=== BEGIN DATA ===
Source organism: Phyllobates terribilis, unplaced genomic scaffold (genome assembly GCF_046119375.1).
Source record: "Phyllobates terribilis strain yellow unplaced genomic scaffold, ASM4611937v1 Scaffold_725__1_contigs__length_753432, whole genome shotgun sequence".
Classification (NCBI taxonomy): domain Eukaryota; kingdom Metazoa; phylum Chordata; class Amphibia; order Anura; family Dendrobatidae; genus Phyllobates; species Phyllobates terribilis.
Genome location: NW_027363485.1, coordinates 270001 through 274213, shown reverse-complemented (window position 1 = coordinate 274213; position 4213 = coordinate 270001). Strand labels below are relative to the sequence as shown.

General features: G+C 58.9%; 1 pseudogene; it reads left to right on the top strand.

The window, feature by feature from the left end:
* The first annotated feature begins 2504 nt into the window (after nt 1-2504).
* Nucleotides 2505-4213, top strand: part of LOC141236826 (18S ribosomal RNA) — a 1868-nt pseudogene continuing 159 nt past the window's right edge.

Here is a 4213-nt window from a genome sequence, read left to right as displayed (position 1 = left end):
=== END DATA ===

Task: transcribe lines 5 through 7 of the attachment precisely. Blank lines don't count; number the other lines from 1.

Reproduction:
General features: G+C 58.9%; 1 pseudogene; it reads left to right on the top strand.

The window, feature by feature from the left end:
* The first annotated feature begins 2504 nt into the window (after nt 1-2504).